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The Community Approach to Participation: Outcomes Following Acquired Brain Injury Intervention

  • Sue Sloan (a1), Libby Callaway (a2), Dianne Winkler (a3), Kirsten McKinley (a4), Carlo Ziino (a5) and Katie Anson (a6)...

Objective: To investigate the participation outcomes of individuals with severe acquired brain injury (ABI) who were provided with up to 12 months of intervention based on the Community Approach to Participation (CAP). Method: A case series study design was undertaken with a total of 85 participants from two private practices specialising in community-based, CAP rehabilitation for people with severe ABI. Inclusion criteria were the person had sustained an acquired brain injury, was aged over 18 years and had received up to 12 consecutive months of CAP input from one of the two practices within a three-year period between January 2004 and January 2007. Twenty-six of the 85 participants were an average of 343 days post injury (Early group) and 59 of the participants were an average of 10.2 years post injury (Late group). They were living in a range of community environments and residential facilities. Initial participants were identified for the study in January 2005. Data were gathered using the Functional Independence Measure (FIM™), Community Integration Questionnaire (CIQ), and Role Checklist (RC Part 1) at two time points: prior to intervention (baseline), and after a 12-month period or at discharge (TI). Within the intervention period, all participants received a customised community occupational therapy (OT) rehabilitation program based on the key principles of the CAP. Intervention focused on participation goals of the individual, and development of the associated skills that underpinned valued role performance. Results: Participants each received an average of 51.01 hours of CAP OT during the 12-month period of intervention. Considerable improvement was seen in functional independence, community integration, and role participation after intervention in both the Early and Late groups. A statistically significant increase in FIM™ and CIQ total scores was found for all participants from Baseline to T1. The number of roles in which participants engaged increased on average by almost one role per participant following intervention, from a mean of 3.06 to 3.99. Increased participation in volunteer, home maintainer, participant in organisations and hobbyist roles were most common. Conclusion: Increased functional independence, community integration, and participation in both the Early and Late groups over a 12 month period demonstrates the potential for improved participation outcomes for people with complex needs following ABI, even many years post injury.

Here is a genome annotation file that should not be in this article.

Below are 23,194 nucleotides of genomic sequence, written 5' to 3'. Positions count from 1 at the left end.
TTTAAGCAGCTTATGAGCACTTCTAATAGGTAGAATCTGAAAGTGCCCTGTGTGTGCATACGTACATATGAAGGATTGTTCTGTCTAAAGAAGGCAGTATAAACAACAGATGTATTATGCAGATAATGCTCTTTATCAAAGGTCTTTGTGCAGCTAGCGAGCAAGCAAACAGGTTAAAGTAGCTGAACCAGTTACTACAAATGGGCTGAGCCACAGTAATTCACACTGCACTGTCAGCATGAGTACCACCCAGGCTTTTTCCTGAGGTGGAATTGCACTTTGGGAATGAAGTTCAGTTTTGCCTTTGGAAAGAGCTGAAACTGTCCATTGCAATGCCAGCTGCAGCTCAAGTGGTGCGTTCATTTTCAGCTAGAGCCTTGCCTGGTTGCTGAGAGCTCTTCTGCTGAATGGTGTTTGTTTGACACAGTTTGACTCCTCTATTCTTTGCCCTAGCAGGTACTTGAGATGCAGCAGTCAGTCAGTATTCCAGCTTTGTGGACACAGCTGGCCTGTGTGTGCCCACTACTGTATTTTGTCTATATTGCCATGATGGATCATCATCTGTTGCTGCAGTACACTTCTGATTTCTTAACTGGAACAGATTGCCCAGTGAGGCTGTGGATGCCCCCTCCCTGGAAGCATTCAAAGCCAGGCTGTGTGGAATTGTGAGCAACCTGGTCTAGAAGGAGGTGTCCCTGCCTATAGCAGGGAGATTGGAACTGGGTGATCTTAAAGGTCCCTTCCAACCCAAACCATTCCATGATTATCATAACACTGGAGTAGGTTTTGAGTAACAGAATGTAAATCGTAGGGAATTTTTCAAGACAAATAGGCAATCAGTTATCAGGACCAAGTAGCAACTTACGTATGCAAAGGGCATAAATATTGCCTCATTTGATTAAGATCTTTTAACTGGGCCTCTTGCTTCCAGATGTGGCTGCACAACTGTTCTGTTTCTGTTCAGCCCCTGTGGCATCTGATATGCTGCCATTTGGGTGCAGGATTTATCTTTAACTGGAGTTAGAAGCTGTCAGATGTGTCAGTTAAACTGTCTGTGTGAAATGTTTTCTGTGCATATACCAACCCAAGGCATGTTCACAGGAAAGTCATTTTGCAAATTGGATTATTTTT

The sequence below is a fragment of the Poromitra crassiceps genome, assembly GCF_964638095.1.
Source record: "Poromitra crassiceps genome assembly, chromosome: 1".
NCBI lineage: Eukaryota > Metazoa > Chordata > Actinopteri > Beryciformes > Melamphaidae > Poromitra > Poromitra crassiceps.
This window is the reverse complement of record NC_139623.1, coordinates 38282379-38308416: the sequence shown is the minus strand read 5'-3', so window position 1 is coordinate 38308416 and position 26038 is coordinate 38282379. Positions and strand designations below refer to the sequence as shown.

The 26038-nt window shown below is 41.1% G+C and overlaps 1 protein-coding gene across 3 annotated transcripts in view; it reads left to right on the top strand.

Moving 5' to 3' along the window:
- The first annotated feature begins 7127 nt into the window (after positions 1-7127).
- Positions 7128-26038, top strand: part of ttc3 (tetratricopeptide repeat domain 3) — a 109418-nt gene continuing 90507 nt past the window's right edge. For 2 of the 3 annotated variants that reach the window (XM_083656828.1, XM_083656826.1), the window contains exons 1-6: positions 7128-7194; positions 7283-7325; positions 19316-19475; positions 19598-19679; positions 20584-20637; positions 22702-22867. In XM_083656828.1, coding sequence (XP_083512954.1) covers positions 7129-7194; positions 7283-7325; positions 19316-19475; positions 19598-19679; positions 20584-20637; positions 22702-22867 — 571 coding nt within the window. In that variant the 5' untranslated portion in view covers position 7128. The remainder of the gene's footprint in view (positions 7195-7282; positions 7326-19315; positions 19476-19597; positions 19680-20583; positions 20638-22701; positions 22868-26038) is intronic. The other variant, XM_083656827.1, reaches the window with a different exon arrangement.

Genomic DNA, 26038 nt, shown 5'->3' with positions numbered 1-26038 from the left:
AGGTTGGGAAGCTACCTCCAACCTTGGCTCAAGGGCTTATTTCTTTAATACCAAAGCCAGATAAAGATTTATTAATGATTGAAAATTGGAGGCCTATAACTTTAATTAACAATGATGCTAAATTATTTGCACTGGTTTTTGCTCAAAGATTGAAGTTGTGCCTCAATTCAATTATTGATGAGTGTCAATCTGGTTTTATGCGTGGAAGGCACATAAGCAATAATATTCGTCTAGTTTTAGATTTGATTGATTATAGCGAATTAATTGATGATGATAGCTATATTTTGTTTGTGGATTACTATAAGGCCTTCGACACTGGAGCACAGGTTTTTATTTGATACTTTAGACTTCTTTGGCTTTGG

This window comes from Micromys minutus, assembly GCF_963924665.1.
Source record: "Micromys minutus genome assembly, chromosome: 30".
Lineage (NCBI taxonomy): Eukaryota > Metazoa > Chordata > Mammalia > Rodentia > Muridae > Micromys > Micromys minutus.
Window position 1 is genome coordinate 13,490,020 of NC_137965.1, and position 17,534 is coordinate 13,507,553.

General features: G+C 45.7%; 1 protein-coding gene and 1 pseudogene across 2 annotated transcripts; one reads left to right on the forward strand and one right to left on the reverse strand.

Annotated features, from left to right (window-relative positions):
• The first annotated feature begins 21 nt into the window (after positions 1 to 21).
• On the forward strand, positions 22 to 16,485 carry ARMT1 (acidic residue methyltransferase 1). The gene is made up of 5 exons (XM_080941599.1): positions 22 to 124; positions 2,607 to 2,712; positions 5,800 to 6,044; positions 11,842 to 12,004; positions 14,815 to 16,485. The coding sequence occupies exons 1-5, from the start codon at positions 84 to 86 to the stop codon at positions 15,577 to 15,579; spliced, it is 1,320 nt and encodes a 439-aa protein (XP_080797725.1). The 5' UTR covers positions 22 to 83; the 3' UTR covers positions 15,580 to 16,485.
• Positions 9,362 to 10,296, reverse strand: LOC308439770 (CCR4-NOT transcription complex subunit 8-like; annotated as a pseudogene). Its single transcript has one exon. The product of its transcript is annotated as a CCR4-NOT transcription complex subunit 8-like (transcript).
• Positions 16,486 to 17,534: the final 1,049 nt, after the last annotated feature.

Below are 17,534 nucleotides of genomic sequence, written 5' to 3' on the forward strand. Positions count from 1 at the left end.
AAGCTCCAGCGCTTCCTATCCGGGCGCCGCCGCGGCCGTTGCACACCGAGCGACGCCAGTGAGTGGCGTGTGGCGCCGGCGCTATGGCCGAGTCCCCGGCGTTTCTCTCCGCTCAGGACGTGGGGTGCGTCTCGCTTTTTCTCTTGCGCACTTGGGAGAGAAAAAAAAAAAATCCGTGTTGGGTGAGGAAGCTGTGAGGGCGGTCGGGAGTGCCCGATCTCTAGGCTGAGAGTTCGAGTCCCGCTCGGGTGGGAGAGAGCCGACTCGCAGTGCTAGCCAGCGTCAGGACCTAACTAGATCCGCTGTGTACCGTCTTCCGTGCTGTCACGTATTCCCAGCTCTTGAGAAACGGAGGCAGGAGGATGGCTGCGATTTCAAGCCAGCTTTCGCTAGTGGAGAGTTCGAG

Corresponding author
*Address for correspondence: Sue Sloan, Senior Occupational Therapist/Neuropsychologist, Osborn Sloan & Associates Pty Ltd, 97 Princess Street, Kew VIC 3101, Australia.
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Brain Impairment
  • ISSN: 1443-9646
  • EISSN: 1839-5252
  • URL: /core/journals/brain-impairment
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